Hewlett-Packard And UPS Collaborate On Breakthroughs
Hewlett-Packard's close relationship with UPS has led to two recent innovative breakthroughs that are very different in scale-data-center cooling versus handheld devices-but very similar in reducing waste and energy use while improving business results.
Hewlett-Packard's close relationship with UPS has led to two recent innovative breakthroughs that are very different in scale-data-center cooling versus handheld devices-but very similar in reducing waste and energy use while improving business results.Here's how UPS CIO Dave Barnes described the data-center innovation:
"Data centers are all about hot air and cold air," Barnes said over breakfast earlier this week. "We worked with HP to do a 3D modeling of thermal patterns across our entire Windward (near UPS Atlanta headquarters) data-center facility, from floor to ceiling."
Some of the results really surprised UPS, Barnes said. "For example, we saw from the thermal images that some chilled air was being picked up by exhaust fans and sucked out of the facility before it could get low enough in the room to cool the server devices it was intended to cool. We never expected that."
The analysis inspired the UPS team to "make some modifications to manage more effectively the flow of the chilled air"-and here Barnes chuckled-"but believe me, some of those modifications were not pretty-sheets of plastic and such, but they work. So we had some questions about whether we should take customers in there," he said with a smile.
That large-scale thermal imaging project with HP caused the data-center team to reevaluate other parts of their operations with a goal of finding more inefficiencies and making further attempts to improve the performance of the data center while lowering energy usage, reducing emissions, and ensuring optimum reliability.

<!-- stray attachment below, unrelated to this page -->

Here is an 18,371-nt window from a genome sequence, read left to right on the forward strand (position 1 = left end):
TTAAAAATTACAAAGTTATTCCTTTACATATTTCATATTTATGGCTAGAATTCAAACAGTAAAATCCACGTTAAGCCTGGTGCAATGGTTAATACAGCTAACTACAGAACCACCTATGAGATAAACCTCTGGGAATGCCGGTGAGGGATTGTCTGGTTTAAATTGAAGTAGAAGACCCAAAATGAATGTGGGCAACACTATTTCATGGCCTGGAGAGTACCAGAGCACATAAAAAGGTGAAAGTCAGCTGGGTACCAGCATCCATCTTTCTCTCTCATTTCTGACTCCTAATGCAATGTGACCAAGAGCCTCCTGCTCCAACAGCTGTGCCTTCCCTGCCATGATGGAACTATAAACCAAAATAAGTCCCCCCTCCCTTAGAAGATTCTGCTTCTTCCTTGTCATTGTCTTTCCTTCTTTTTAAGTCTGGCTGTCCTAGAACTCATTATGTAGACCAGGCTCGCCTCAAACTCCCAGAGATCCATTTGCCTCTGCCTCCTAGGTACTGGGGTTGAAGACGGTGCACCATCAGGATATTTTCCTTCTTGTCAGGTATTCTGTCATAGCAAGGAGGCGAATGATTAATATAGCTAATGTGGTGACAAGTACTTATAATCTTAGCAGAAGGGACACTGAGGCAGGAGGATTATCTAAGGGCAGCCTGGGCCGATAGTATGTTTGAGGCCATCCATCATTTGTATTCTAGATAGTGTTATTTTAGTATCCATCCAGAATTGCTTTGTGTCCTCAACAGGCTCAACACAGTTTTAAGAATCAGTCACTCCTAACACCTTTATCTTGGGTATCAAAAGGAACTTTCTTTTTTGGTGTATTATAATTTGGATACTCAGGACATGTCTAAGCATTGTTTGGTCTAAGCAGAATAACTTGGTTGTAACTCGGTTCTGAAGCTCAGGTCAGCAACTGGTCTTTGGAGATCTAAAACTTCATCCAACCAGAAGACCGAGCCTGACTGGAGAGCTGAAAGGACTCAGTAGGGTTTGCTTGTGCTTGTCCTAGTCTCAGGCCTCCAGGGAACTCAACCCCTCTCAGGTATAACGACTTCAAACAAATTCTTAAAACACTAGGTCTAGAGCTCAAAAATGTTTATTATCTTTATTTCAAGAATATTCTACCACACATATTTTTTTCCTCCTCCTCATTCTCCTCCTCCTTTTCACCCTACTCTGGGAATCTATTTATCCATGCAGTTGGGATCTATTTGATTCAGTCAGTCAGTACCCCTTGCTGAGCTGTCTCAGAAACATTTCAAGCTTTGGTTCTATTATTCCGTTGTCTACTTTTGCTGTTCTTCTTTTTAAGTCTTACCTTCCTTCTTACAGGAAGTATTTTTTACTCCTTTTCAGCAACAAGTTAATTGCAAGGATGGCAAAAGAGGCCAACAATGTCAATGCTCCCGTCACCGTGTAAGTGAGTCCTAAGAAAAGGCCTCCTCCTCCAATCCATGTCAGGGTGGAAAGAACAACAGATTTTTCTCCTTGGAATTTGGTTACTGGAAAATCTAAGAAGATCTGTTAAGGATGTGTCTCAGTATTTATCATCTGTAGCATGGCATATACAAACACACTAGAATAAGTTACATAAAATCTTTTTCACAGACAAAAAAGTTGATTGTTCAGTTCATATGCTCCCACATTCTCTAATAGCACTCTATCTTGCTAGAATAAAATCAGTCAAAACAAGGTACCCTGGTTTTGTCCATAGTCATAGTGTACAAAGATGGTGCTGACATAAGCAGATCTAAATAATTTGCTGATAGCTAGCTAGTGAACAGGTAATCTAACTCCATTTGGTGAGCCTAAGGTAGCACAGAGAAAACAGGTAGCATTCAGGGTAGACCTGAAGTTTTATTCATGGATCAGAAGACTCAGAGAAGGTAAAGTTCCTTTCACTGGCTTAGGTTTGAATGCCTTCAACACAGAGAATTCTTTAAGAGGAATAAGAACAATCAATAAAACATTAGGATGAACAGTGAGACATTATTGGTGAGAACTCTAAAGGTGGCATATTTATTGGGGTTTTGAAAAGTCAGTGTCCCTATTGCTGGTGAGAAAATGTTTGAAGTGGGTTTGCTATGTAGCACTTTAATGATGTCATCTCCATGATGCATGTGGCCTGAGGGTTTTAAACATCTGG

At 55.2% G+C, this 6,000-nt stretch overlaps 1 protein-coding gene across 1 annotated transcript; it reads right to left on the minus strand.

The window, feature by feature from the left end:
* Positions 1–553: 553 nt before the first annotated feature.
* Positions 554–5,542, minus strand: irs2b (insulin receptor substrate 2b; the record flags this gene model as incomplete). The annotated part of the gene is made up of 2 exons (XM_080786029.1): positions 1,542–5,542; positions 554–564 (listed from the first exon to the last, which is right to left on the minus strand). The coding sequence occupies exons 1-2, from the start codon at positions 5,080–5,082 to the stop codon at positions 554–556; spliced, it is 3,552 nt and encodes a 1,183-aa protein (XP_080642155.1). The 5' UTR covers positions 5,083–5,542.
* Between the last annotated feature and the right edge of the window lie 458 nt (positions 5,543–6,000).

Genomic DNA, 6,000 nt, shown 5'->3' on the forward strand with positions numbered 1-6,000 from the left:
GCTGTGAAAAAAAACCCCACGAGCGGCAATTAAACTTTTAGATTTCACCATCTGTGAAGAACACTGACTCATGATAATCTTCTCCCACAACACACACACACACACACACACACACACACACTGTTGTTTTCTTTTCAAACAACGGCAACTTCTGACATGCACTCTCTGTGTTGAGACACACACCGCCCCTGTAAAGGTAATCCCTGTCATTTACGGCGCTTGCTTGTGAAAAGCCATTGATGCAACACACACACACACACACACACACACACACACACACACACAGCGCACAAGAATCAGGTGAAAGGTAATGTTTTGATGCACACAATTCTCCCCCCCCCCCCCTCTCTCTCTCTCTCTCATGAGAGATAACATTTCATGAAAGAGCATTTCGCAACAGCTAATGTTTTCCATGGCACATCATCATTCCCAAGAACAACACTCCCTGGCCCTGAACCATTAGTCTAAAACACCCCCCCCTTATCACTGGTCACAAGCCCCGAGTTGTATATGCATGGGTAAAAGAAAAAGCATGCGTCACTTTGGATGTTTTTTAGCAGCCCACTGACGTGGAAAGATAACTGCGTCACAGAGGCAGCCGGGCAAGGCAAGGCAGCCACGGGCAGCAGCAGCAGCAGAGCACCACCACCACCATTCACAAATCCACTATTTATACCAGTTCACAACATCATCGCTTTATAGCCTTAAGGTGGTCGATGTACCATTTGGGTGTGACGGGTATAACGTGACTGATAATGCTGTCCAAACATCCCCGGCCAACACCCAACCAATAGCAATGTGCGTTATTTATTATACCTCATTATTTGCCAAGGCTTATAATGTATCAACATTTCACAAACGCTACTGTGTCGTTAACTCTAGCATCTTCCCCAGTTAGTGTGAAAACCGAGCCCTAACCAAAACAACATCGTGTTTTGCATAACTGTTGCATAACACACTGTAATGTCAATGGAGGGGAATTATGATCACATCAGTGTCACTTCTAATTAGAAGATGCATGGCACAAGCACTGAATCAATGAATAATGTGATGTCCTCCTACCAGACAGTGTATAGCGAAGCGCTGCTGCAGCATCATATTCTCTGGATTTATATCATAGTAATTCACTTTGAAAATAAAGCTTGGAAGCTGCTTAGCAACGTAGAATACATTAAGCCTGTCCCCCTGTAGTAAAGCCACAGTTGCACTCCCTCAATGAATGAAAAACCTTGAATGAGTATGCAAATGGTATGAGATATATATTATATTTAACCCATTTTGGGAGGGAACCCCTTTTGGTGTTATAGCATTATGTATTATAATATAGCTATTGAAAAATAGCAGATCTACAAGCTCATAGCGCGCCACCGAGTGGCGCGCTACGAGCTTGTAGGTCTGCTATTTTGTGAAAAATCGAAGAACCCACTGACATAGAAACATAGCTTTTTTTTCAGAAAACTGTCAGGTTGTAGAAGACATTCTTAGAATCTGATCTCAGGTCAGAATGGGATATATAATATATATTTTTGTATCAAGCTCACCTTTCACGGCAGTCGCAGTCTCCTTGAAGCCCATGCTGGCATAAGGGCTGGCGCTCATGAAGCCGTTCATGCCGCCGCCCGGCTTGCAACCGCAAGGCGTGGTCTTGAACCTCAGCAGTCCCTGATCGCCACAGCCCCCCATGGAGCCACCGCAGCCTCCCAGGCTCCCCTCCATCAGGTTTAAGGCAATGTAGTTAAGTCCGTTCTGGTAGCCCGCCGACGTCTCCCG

On the second project, HP and UPS collaborated to embed a small HP printing and scanning device into a key element of the package-delivery workflow to eliminate some steps in the process and reduce the volume of printed material by more than 1,300 tons per year, said UPS VP of information services Nick Costides.
Here's how Costides described the handheld breakthrough during his presentation at the UPS "Decision Green" seminar led by Barnes earlier this week in NYC:
"Another innovative technology that has cut down on our paper waste is the HP Handheld sp400 All-in-One-what we call the Imprinter. We collaborated closely with HP to develop a mobile, wireless printing/scanning solution to help with the process of loading packages into our delivery vehicles," Costides said.
Before the introduction of the Imprinter, employees at our package centers would scan the barcode on a shipping label, and the package information was then sent to the pre-load assist system, or P-A-S, to determine how the package should be sorted, Costides said. In turn, that decision generated a label that was printed and slapped on the box manually.
"Now, with the introduction of the Imprinter, we have improved the process, notably cutting down on our paper use," Costides said. Rather than printing out a paper label to apply to the package, the employee now uses the Imprinter to scan the shipping-label barcode, and then uses the inkjet printer in the handheld device to "imprint" the label directly onto the box.
"We're currently rolling out the device to our operation facilities with a goal of enabling 130 facilities by the end of this year," Costides said. "We are currently using the Imprinter to process an estimated 1.5 million packages per day and have seen incremental gains in process efficiencies and paper reduction of 1,338 tons per year."
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